is a stylized setting that focuses on technology
and culture based on an unusual source: scavenged junk. Weapons, tools, clothing, and sometimes entire cities will be built out of repurposed materials. A key factor here is that said materials, often pieces of trash, are being used for something other than their original purpose (as opposed to simply being repaired and reused). This trope shows up almost exclusively in two cases.
Firstly, it's used for After the End
set stories in Scavenger Worlds
where supplies are short and hence items from the past civilization must be used for basic necessities. Scavenged Punk
specifically crops up when Improvised Armor
and Improvised Weapons
Secondly, it shows up in stories where beings smaller than human (rodents, bugs, Lilliputians
, etc.) have urban civilizations and use materials scavenged or stolen from humans. Many stories with anthropomorphic animals will have this to an extent as part of a Mouse World
but only when it's strongly emphasized does it really become Scavenged Punk
In either case (but especially the second), this trope is often made to be extremely visually interesting as random objects are put to surprising practical
) new uses. Because of this visual focus, Scavenged Punk
has been common in animation especially recent CGI films
When technology is constructed in a much more limited capacity it is simply MacGyvering
. Note that while Scavenged Punk
is not necessarily a fiction
trope, most real life examples fall under MacGyvering
or Scavenger World
. Also contrast with Bamboo Technology
where technology is built from rudimentary natural materials but not junk.
- In the 1996 film of The Borrowers the titular characters take this to an extreme, with tools made from strings, paper clips, and needles. There's even a vehicle made out of an abandoned roller-scate.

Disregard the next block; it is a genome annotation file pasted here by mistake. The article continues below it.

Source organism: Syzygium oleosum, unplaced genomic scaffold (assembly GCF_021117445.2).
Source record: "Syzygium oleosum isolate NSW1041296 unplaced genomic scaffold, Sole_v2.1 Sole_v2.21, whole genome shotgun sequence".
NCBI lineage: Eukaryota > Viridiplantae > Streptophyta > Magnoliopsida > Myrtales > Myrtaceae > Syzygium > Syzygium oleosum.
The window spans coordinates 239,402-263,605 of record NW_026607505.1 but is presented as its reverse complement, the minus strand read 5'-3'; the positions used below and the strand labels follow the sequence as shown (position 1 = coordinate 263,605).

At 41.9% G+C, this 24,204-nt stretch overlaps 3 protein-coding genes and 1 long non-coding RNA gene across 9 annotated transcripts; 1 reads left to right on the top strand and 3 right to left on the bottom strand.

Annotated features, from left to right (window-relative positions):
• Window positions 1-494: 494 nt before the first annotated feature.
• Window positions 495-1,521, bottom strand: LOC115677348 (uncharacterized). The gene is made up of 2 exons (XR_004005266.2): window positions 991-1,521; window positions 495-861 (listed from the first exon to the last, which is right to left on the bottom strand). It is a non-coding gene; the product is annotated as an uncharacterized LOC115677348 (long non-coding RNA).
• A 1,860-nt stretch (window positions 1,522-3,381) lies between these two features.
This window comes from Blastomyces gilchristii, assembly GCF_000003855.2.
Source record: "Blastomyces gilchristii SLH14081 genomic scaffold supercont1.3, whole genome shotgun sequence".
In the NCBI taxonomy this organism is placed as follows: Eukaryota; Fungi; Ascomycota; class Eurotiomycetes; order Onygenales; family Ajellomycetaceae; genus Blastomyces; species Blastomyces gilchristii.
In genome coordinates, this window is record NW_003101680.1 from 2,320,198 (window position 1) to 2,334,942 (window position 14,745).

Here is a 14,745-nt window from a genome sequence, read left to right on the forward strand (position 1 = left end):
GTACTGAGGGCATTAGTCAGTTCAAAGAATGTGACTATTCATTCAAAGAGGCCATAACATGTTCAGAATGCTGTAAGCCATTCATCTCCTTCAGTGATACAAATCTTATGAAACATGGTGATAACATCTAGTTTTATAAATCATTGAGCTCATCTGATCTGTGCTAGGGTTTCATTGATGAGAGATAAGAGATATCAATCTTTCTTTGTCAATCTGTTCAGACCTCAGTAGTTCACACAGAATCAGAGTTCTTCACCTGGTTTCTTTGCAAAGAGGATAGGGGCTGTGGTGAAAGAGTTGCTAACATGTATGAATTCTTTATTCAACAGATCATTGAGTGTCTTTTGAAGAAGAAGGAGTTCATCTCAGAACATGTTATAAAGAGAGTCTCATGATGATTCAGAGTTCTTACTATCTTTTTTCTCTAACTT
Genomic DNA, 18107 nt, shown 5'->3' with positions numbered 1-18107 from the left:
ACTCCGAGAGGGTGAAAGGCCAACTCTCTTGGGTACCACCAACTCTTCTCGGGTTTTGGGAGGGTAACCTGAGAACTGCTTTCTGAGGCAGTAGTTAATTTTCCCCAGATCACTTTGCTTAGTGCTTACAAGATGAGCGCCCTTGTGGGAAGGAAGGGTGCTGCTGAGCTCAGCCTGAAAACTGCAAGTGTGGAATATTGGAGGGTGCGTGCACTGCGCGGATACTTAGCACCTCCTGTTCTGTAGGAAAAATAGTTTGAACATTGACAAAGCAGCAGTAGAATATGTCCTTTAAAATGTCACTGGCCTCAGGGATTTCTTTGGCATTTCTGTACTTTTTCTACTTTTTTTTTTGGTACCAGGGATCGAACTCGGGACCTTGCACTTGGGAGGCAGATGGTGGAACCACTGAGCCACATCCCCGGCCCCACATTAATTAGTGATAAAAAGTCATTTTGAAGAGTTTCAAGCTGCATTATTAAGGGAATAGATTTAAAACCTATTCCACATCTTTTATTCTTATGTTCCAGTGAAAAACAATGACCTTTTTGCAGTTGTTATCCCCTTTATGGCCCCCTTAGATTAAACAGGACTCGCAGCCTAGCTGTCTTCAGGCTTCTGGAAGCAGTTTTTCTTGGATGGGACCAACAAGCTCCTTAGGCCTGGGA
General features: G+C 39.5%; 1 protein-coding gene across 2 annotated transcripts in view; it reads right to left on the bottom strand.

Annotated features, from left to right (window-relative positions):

- Honey, I Shrunk the Kids There are shades of this as the kids begin to piece together some makeshifts equipment.
- Over the Hedge provides a mild example as RJ the raccoon uses solely scavenged equipment (such a pocket fishing rig as a grappling hook) and begins to teach the other animals to do the same.
- In both The Rescuers films, the rodent-sized civilization make considerable use of human castoffs.
- 9 takes this to its extreme with a hyper stylized After the End world where even the characters are built out of zippers, gloves, and spare bits of trash. Once again the characters are small enough to utilize almost anything. Director Shane Acker has referred to them as stitch punk. This film actually fulfills both typical scenarios as it set After the End AND contains miniature creatures.
- Rango has an old west town where the inhabitants (anthropomorphic animals) all have technology built from human trash.
- A Bug's Life drifts into Scavenged Punk during the city sequence. The city is built entirely out of discarded boxes and trash with a tipped over soup can doubling as a dive bar (the countertop inside the bar is a swiss army knife). The background of the entire sequence is scattered with numerous details like this.